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Rome 'horse ambulance' to help tourist steeds in need

Buggy pullers' health a concern with summer heat approaching

01 June, 18:47
Rome 'horse ambulance' to help tourist steeds in need (ANSA) - Rome, June 1 - Rome is to lay on a special ambulance service for the horses that pull the city's tourist buggies as part of efforts to step up protection of the animals' health.

Local authorities say the 'horse ambulance' will help prevent repeats of the case of Birillo, a tourist-buggy puller who died in agony after an accident near the Colosseum over a year ago.

The vehicle will be equipped with special straps that make it possible to lift a horse for examination, ultrasound scanners and other diagnostic instruments and a well furnished stock of veterinary medicines.

The ambulance, which will be staffed by a vet and a veterinary nurse, will transport animals in serious need of attention to a special equine 'emergency room' at a Carabinieri police barracks in the city.

Rome has around 80 horses for the buggies popular with tourists for charming tours of its sites.

Their health and safety has long been a bone of contention between buggy drivers and animal rights campaigners who say working in Rome's smog and traffic-choked streets is harmful and hazardous for the beasts.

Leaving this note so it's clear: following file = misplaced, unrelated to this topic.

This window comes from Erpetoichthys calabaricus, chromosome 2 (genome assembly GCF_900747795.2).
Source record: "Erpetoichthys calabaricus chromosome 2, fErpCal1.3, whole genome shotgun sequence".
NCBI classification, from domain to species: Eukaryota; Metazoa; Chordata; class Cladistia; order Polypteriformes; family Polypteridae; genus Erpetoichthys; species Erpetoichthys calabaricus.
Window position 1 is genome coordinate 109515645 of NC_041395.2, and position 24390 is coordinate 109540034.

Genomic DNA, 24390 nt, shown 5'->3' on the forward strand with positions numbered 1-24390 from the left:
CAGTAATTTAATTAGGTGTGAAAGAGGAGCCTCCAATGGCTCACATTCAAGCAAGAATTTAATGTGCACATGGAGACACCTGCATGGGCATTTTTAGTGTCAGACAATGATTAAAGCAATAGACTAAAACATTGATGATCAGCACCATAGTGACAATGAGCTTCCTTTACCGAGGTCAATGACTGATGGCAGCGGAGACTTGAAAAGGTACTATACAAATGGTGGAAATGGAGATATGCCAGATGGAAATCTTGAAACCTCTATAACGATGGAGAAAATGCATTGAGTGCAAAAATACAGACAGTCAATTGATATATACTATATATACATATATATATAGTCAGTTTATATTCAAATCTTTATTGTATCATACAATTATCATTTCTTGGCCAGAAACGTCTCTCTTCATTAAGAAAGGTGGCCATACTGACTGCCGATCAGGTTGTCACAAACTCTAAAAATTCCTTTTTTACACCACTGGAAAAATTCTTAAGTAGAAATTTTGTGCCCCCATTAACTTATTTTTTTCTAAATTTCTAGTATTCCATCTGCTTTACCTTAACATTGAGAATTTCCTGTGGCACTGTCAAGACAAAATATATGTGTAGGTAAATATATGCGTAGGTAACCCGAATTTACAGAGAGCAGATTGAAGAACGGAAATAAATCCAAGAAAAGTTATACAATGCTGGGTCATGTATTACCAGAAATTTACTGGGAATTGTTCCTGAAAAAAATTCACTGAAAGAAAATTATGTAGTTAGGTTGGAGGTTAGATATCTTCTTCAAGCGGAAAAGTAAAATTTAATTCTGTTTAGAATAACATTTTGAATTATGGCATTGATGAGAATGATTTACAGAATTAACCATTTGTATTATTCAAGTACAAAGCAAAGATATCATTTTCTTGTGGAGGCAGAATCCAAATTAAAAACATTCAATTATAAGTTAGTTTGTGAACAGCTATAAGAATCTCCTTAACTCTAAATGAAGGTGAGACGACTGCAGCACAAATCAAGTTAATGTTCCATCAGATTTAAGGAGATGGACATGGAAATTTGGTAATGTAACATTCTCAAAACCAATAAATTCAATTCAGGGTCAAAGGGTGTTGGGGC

A new set of city regulations for the buggies came into force in February, after concerns were raised by several horses being badly injured in the line of duty in recent years.

These included limiting the horses' work-day to a maximum of eight hours, with mandatory breaks during the hottest hours of the day.

With Rome's baking summer heat approaching, the council is also taking other measures to ensure the animals stay in fine fettle after renting the horse ambulance from a mounted section of the Carabinieri police.

Vets are about to start a series of examinations on all the horses, including blood tests and X-rays, which will be followed by regular check-ups every two months.

This work will be carried out by a team of three vets, rather than the single expert who has been monitoring their health up to now.

Animal rights campaigners, however, will not be satisfied until Rome at least passes regulations banning horse-drawn buggies from some particularly busy or arduous uphill areas of the centre.

The buggy drivers have countered that this is unnecessary as the time-honoured line of work is not inhumane on the animals, who they say the treat "like family".

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